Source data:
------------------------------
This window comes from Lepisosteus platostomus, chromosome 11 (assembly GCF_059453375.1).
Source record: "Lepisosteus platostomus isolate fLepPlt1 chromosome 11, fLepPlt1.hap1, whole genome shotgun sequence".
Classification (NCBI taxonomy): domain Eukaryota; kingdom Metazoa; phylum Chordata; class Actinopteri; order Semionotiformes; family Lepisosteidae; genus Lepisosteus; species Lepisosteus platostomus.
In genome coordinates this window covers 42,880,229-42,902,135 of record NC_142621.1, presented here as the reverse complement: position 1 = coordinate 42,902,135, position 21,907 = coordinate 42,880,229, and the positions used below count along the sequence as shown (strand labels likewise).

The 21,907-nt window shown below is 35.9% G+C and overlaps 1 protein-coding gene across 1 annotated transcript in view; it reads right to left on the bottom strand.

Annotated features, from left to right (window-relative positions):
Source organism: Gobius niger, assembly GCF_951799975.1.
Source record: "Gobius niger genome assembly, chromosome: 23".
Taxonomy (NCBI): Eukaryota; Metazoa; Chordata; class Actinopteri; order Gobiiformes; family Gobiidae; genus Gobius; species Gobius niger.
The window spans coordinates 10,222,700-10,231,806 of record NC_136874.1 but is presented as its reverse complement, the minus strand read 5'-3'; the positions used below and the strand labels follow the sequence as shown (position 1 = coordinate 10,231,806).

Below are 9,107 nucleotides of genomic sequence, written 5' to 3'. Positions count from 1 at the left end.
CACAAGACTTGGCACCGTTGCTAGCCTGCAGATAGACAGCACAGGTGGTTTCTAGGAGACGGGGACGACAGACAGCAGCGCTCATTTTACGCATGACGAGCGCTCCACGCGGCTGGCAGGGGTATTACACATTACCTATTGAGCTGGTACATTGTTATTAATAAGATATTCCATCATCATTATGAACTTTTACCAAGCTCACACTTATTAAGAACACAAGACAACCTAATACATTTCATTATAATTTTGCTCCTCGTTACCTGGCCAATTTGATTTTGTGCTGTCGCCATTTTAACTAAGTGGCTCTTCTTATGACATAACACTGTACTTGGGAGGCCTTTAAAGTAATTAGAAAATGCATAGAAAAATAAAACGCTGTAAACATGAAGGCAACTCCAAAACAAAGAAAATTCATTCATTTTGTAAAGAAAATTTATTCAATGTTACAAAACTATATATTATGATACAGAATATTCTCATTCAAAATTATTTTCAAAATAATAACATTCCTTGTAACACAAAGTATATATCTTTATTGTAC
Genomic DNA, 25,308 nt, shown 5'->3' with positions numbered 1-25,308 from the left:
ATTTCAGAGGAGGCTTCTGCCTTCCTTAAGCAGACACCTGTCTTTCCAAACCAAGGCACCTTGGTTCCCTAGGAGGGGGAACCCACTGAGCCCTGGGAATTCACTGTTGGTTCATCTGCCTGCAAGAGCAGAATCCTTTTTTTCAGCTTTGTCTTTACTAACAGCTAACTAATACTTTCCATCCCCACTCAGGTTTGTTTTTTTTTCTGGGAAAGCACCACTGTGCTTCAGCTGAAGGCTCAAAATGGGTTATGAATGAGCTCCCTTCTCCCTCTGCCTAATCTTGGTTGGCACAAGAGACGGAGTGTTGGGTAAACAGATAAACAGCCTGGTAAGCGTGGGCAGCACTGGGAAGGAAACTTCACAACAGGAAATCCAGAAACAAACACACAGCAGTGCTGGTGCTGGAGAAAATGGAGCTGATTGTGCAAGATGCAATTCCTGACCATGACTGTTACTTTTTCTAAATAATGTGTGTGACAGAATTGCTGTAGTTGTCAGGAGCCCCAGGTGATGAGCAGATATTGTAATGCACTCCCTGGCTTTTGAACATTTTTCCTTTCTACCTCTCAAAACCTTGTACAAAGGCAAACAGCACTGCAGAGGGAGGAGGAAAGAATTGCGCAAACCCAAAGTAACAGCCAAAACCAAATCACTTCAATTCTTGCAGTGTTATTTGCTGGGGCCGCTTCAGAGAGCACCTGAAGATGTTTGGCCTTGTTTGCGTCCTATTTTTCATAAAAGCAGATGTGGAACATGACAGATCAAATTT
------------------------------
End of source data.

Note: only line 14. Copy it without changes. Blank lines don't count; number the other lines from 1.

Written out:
ATTTCAGAGGAGGCTTCTGCCTTCCTTAAGCAGACACCTGTCTTTCCAAACCAAGGCACCTTGGTTCCCTAGGAGGGGGAACCCACTGAGCCCTGGGAATTCACTGTTGGTTCATCTGCCTGCAAGAGCAGAATCCTTTTTTTCAGCTTTGTCTTTACTAACAGCTAACTAATACTTTCCATCCCCACTCAGGTTTGTTTTTTTTTCTGGGAAAGCACCACTGTGCTTCAGCTGAAGGCTCAAAATGGGTTATGAATGAGCTCCCTTCTCCCTCTGCCTAATCTTGGTTGGCACAAGAGACGGAGTGTTGGGTAAACAGATAAACAGCCTGGTAAGCGTGGGCAGCACTGGGAAGGAAACTTCACAACAGGAAATCCAGAAACAAACACACAGCAGTGCTGGTGCTGGAGAAAATGGAGCTGATTGTGCAAGATGCAATTCCTGACCATGACTGTTACTTTTTCTAAATAATGTGTGTGACAGAATTGCTGTAGTTGTCAGGAGCCCCAGGTGATGAGCAGATATTGTAATGCACTCCCTGGCTTTTGAACATTTTTCCTTTCTACCTCTCAAAACCTTGTACAAAGGCAAACAGCACTGCAGAGGGAGGAGGAAAGAATTGCGCAAACCCAAAGTAACAGCCAAAACCAAATCACTTCAATTCTTGCAGTGTTATTTGCTGGGGCCGCTTCAGAGAGCACCTGAAGATGTTTGGCCTTGTTTGCGTCCTATTTTTCATAAAAGCAGATGTGGAACATGACAGATCAAATTT